She tightened her barriers so as not to add to the problem, andsaid shakily, even as she put her arm around him: "No. I won't runfrom you. To you, yes. But never from you. I guess we got no choice,huh? We've gotta meet this head on sometime. Maybe now is better.Let's get out in the open, though...I feel like all this rock isgonna fall on me somehow."

She moved ahead quickly, allowing him no time to argue, and notedwith satisfaction that he was following. When they came out of thetunnels into the larger cavern and the light from the lantern dancedover the water, she turned and set the lantern down, and unrolled hersleeping bag.

She turned to face him, pulled off her sweatshirt and began slowlyand deliberately dissolving her emotional barrier...and began losingherself in him. It frightened her beyond belief, until she beganfeeling his panic. She forced herself to concentrate on how much shecared for him--not desired him--but merely loved him for who he was.She tried to retain enough control to sort through his sheer need andto reach for the underlying love and respect for her that was alsothere.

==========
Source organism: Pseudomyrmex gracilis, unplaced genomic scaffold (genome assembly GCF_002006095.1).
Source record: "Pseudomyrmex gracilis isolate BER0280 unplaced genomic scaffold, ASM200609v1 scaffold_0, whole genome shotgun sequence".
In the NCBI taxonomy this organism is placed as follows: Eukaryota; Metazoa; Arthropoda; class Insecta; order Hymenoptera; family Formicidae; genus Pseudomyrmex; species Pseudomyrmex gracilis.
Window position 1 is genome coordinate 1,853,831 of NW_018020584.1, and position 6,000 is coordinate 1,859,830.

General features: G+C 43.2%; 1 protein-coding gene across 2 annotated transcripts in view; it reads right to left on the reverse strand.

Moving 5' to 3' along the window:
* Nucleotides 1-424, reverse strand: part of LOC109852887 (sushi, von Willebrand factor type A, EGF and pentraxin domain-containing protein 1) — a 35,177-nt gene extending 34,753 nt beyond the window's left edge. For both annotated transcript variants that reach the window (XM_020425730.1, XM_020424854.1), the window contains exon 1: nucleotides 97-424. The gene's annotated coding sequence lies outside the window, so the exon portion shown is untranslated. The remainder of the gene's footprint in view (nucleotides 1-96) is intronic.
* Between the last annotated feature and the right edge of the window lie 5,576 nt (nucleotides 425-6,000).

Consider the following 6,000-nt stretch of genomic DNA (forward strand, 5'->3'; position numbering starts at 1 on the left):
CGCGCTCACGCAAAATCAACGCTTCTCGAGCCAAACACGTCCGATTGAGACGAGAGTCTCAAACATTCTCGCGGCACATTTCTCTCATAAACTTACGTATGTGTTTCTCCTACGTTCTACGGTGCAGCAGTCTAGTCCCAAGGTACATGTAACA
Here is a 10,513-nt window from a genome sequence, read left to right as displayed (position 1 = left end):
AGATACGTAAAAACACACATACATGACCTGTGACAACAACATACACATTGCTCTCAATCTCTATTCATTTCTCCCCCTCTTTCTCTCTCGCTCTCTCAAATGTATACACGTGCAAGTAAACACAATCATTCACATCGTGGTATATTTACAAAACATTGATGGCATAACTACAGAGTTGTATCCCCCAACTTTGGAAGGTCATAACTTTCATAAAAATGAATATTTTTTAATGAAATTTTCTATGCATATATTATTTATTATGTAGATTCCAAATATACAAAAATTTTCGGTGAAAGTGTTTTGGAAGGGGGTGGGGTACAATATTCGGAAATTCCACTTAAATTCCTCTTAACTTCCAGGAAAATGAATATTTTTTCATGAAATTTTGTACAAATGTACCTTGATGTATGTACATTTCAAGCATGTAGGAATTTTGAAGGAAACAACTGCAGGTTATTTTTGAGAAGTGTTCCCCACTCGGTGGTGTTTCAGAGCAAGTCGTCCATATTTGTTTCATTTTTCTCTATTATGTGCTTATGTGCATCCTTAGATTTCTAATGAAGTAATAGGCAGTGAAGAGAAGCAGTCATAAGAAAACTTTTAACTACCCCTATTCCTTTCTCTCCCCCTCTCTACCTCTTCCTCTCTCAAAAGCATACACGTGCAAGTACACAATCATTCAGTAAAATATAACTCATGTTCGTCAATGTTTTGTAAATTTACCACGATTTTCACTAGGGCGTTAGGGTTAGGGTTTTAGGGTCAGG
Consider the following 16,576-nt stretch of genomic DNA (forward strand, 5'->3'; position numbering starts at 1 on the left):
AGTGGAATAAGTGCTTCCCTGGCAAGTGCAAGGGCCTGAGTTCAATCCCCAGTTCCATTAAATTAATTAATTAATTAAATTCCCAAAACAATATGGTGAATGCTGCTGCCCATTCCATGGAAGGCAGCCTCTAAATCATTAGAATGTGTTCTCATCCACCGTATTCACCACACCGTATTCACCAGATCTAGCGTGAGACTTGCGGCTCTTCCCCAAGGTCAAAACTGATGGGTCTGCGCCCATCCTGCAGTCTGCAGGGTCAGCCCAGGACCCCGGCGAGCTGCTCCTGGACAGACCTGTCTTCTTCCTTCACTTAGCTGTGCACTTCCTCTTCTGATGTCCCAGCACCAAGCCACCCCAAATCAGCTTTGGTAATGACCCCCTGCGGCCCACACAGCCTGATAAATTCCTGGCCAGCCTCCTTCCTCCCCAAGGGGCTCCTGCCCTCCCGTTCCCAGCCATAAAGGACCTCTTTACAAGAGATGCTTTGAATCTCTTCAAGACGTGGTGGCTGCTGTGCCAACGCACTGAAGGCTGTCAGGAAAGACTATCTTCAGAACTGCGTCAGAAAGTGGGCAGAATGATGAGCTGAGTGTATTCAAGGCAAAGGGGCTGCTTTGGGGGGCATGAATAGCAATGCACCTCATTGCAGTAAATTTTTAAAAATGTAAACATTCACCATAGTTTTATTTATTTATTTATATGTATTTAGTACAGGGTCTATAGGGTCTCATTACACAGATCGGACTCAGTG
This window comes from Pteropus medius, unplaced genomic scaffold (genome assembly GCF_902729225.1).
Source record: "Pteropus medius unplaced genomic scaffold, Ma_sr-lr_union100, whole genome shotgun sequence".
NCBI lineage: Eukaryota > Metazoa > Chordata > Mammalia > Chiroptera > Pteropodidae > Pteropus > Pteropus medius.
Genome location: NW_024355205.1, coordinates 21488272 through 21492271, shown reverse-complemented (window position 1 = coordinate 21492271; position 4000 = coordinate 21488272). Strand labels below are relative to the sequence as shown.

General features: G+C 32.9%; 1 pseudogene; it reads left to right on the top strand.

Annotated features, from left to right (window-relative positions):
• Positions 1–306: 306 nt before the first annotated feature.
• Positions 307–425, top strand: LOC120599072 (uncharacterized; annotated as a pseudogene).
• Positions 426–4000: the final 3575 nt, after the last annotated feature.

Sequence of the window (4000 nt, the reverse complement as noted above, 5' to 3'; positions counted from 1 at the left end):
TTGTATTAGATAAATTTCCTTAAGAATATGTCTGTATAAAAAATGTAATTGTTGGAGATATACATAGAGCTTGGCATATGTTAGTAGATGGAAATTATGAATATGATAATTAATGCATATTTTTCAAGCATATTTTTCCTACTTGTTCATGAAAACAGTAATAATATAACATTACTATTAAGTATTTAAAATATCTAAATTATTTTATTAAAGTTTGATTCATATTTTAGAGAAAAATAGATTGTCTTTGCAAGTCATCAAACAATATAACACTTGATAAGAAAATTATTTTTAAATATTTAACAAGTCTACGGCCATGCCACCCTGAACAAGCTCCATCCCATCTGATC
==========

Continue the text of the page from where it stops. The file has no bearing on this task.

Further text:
• • • • • • • •

Vincent stood, panic stricken, as Diana began casually undressing.She can't...I can't.... Then he felt the connection, the bond, beginto flow--one to the other--and felt her trust of him. She trustsme...despite everything. Looking past her, Vincent could see theOther reaching for her. The apparition flashed him an obscene grin,and commented rather obscurely: She refuses to become prey.Interesting.

Vincent's fear rose, but he could neither run, nor hide. As thefigure of his darker self faded and he lost the image from his mind,all he could think of was how exquisite Diana was, standing there.She'd released her hair from the ponytail and it streamed over hershoulders in a red river--red even in the light of the lantern. Itflowed like blood over her pale luminous skin, and the fire thatburned within him threatened to devour him. His hands clenched andflexed reflexively and he shuddered as he felt the red, shifting hazeof desire settle over him. He knew Diana felt it too. He could nolonger separate his own desires from hers. No longer wanted to.